Roundup: Thai PM Yingluck Shinawatra says baht's strength not be cause for concerns

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Thailand's Prime Minister Yingluck Shinawatra suggested on Wednesday the current strengthening of the baht against the U.S. dollar should not be cause for concerns to the Thai public while her government is taking steps to assure the country's private-owned businesses will be "minimally affected."

The lady prime minister made her comments in the wake of the remarkable surge in the Thai currency to 29.38 baht per one U.S. dollar and reassured that Thai private firms, especially those in the export sector and the so-called Small- and Medium-sized Enterprises, will be "minimally affected" by the continual strengthening of the baht.

"The government will see to it that the private sector, particulary the SMEs, will be minimally affected. As a matter of fact, they have not as yet been seriously affected. Consultations will be held between the authorities and members of the export sector to handle the baht's strength," said the prime minister without elaborating.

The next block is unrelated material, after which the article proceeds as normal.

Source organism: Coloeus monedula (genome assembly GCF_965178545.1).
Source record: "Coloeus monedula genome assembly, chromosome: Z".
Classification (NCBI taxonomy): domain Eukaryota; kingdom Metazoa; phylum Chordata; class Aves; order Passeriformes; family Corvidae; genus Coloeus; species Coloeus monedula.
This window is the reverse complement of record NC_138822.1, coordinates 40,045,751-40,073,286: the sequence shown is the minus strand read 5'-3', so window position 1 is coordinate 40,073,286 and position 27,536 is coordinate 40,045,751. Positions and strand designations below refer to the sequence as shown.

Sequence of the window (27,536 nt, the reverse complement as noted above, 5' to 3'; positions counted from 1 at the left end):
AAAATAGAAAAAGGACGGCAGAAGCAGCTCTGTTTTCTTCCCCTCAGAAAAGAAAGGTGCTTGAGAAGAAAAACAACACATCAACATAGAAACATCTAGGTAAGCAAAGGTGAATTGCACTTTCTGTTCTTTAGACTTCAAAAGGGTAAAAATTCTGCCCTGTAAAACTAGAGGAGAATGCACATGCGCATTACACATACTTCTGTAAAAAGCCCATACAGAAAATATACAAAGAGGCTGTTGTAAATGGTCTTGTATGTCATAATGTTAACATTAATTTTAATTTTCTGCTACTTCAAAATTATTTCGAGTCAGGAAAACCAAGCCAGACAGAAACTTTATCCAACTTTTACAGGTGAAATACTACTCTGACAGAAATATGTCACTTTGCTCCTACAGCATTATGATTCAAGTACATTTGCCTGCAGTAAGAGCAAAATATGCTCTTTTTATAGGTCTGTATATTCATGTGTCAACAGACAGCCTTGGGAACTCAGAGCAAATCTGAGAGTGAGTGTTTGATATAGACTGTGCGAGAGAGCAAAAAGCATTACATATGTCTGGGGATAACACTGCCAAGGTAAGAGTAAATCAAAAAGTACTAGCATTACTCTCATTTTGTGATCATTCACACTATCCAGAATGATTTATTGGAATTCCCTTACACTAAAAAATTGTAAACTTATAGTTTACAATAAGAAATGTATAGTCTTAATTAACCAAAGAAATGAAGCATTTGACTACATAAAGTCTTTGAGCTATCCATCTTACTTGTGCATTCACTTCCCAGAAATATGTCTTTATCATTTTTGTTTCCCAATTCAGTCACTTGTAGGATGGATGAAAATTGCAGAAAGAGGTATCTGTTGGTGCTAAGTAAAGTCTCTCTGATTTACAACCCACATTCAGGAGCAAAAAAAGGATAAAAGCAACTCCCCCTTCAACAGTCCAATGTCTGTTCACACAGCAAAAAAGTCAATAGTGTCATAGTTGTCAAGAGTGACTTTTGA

Meanwhile, Yingluck said she had instructed Deputy Prime Minister/Finance Minister Kittirat na Ranong, the Bank of Thailand 's governor Prasarn Trairatvorakul and the National Economic & Social Development Board's secretary general Arkom Termpitayapaisit to closely monitor the international money markets, which might possibly affect the movement of the Thai currency.

"Those in the export sector, apparently fearful of the possibilities of the Thai currency's strength causing a drop in the value of their export goods, we are advised to never be panic while the authorities will shortly hold a meeting with their representatives to prepare to cope with future fluctuations of the baht," said Yingluck.

She added that the government is encouraging and promoting varied Thai-owned businesses to invest in neighboring ASEAN countries, such as Myanmar, apart from the export-bound manufacturing of Thai products to the world markets. Endit

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